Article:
Artists Report Back

A National Study on the Lives of Art Graduates and Working Artists

Publisher: 

Using data from two large-scale American surveys, this report examines the situation of the estimated 1.2 million working artists and 2 million arts graduates over 25 years of age.

In the report, working artists include “people whose primary earnings come from working as writers, authors, artists, actors, photographers, musicians, singers, producers, directors, performers, choreographers, dancers, and entertainers”. Bachelor’s degree programs in the arts include “music, drama and theater arts, film, video and photographic arts, art history and criticism, studio arts, and visual and performing arts”. The report intentionally excluded design and architecture from instructional programs and working artists. It also appears that writing-related programs are not included among the instructional programs.

One of the key findings of the report is that only 200,000 Americans are both arts graduates and working artists (representing 10% of all arts graduates and 16% of all working artists). In other words, “the majority of arts graduates work in non-arts fields”. This is especially true for women, who account for “60% of arts graduates but only 46% of all working artists”.

Where do arts graduates work? The report finds that 23% are classified as “other professionals” (including managers, accountants, and chief executives), 17% as sales or office workers, another 17% as educators, and 7% as workers in “miscellaneous creative fields” (such as architects, designers, and television announcers). Fourteen percent of arts school graduates are not in the labour force.

The report found that 40% “of working artists do not have a bachelor’s degree in any field”. The most common fields of studies include fine arts (16% of working artists), communications (9%), social sciences (also 9%), and liberal arts and humanities (8%).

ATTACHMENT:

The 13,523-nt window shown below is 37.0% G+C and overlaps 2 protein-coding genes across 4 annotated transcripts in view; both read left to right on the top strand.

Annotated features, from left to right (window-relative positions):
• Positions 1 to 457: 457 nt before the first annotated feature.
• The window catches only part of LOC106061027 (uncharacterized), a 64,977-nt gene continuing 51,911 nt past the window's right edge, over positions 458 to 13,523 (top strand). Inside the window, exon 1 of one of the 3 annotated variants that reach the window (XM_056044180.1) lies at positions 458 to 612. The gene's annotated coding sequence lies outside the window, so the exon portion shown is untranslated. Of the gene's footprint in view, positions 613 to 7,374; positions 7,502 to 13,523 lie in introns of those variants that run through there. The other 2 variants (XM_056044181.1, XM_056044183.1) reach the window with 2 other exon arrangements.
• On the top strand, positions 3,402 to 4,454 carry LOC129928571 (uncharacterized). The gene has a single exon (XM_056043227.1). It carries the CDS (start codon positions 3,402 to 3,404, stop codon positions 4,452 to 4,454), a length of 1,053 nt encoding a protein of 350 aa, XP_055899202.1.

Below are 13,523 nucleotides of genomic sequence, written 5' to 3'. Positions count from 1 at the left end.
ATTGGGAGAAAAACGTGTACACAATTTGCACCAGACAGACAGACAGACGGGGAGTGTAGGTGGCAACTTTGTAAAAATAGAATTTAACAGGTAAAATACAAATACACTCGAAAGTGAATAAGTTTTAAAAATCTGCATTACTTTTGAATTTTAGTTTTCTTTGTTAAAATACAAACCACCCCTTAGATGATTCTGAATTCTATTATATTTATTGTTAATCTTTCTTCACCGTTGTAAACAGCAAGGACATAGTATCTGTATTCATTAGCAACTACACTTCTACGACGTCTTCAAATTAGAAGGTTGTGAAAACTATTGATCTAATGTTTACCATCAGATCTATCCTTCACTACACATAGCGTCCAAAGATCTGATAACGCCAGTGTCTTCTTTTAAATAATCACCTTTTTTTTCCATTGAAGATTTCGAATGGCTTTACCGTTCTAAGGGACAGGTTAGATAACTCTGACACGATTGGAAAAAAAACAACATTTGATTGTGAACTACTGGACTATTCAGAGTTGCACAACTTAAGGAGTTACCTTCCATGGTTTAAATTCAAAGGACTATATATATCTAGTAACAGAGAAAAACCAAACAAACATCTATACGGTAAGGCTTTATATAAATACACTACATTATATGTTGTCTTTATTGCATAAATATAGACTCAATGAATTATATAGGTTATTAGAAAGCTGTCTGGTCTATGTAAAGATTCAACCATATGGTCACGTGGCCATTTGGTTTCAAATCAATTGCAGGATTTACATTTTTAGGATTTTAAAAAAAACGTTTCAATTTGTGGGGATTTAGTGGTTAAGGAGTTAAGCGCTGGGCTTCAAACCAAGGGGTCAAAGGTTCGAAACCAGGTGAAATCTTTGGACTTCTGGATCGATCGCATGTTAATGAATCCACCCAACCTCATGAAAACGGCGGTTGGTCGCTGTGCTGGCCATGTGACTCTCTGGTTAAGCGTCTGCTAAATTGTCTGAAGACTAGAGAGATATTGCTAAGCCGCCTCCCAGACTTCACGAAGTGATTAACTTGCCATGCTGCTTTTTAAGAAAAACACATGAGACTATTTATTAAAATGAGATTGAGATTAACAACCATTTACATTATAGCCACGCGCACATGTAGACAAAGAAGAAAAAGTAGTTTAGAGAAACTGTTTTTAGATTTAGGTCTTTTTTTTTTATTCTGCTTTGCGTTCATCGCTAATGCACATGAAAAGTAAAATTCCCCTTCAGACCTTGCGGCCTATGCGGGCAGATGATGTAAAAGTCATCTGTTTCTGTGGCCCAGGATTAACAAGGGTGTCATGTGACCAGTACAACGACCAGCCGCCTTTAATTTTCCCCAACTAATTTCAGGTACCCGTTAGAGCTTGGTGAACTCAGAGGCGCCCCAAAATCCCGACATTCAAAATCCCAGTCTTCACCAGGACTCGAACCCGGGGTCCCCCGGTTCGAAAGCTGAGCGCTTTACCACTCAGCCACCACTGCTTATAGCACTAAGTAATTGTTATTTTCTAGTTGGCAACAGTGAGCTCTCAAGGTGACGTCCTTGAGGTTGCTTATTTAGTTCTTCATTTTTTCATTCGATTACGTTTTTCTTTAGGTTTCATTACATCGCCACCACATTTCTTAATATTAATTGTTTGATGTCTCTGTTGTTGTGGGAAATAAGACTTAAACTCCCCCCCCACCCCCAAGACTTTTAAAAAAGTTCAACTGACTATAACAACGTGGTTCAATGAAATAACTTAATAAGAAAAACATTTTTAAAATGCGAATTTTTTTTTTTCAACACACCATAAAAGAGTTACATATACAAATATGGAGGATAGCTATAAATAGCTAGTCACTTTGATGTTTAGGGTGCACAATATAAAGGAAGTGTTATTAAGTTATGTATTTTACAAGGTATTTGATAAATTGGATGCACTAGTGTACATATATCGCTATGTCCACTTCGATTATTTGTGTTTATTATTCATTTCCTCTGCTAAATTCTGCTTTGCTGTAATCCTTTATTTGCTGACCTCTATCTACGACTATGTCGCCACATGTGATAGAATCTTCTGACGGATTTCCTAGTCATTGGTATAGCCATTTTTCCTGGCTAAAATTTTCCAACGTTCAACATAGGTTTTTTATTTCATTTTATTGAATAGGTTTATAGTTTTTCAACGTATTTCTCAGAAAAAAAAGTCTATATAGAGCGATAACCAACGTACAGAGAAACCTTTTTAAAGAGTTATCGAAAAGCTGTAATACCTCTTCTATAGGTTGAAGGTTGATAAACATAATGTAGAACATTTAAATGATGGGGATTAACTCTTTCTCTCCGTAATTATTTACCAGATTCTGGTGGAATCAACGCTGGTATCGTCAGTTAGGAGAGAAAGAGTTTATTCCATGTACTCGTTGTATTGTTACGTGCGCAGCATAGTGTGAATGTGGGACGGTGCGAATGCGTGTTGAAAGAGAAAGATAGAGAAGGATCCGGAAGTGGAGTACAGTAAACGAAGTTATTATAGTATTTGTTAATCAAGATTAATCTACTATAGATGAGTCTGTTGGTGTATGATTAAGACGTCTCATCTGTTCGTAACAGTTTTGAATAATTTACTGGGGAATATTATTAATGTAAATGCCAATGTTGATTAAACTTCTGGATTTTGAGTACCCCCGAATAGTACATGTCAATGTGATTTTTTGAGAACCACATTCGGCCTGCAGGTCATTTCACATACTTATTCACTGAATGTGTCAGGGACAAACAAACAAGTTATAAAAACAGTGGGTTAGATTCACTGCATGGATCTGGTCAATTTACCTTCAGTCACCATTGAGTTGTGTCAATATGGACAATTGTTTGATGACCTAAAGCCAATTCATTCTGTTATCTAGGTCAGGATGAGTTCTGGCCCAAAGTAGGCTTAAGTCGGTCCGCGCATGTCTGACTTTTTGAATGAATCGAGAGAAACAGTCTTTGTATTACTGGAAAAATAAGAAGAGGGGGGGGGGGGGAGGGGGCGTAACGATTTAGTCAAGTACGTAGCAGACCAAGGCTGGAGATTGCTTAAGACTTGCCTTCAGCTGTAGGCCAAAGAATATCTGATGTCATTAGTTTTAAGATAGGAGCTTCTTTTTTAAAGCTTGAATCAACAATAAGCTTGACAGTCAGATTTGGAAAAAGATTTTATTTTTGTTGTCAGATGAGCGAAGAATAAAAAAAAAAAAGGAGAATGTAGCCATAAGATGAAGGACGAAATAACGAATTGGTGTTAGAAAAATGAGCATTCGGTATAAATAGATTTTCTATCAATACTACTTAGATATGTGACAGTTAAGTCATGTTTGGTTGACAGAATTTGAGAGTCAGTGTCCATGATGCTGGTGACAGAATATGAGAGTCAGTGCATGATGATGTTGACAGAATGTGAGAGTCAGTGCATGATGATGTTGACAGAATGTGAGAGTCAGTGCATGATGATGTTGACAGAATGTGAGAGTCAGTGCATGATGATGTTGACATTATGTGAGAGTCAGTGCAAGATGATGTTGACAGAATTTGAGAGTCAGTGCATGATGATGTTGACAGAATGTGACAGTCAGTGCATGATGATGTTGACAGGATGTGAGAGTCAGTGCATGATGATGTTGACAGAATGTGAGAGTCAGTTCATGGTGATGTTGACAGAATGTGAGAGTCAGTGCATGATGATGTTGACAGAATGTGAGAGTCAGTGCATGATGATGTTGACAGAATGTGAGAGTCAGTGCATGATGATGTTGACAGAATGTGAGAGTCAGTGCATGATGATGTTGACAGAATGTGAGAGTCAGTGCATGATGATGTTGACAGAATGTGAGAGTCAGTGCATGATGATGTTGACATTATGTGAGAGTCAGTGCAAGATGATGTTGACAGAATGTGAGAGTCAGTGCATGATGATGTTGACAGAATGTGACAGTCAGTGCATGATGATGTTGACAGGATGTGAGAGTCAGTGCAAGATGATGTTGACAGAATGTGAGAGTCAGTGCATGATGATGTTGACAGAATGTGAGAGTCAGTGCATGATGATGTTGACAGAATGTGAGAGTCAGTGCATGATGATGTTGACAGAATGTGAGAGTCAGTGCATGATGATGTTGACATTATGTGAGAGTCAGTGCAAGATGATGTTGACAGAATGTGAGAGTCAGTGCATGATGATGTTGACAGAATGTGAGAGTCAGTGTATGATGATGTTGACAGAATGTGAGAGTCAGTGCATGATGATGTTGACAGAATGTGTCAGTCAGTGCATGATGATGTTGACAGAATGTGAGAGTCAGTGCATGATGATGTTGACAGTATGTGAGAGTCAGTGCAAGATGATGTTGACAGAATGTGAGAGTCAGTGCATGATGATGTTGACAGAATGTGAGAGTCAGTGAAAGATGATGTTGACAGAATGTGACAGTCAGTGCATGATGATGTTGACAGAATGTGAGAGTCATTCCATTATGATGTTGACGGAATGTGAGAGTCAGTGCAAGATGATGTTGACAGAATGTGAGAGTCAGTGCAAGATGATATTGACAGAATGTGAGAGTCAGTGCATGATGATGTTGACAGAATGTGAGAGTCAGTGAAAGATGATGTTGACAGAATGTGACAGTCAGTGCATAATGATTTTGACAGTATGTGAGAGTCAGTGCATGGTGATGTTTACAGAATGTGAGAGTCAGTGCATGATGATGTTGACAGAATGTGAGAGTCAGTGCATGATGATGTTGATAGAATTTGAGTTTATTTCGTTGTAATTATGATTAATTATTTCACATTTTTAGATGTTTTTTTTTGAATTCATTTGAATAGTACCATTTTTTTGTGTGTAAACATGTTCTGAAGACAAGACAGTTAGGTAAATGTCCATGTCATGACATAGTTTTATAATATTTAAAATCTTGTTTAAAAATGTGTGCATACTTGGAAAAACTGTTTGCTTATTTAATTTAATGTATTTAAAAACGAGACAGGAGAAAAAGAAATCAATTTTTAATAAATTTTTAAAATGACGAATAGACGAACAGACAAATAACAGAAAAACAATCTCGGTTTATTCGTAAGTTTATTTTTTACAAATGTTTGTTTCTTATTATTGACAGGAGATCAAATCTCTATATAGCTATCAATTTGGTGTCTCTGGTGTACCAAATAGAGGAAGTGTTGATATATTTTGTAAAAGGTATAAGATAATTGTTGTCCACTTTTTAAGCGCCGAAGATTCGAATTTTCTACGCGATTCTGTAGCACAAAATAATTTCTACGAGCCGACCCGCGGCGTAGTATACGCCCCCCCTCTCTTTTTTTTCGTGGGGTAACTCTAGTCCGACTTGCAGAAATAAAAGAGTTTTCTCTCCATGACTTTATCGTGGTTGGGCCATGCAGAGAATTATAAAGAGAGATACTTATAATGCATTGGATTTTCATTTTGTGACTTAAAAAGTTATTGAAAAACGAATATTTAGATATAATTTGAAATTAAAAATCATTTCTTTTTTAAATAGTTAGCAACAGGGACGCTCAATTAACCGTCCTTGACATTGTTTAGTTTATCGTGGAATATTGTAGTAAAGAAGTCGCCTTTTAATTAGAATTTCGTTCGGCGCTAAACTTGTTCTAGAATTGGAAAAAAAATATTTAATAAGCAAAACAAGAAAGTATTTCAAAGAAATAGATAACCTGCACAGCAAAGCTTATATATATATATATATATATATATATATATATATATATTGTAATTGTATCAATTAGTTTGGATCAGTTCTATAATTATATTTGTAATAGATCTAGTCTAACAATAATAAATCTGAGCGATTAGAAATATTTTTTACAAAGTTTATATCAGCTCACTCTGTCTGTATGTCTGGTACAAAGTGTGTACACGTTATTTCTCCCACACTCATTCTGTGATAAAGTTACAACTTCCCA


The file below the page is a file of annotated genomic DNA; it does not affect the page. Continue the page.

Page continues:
On the education side, the report notes that “7 of the top 10 most expensive institutions of higher education in the United States (after financial aid is taken into consideration) are art schools”. Given this situation, loan default rates among arts graduates are quite high, and the report implies that student debt levels must also be high.

Based on their findings, the report makes recommendations to improve art schools, the visibility of artists, as well as labour force development in the arts. Specifically, the report recommends that cultural institutions “honor artists and culture workers who do not have experiences of formal, higher education”. In addition, the report indicates that “art graduates and working artists could benefit from worker and producer cooperatives, affordable arts institutions, and resource sharing networks”.

Summary: 

Using data from two large-scale American surveys, this report examines the situation of the estimated 1.2 million working artists and 2 million arts graduates over 25 years of age. One of the key findings of the report is that only 200,000 Americans are both arts graduates and working artists (representing 10% of all arts graduates and 16% of all working artists). In other words, “the majority of arts graduates work in non-arts fields”.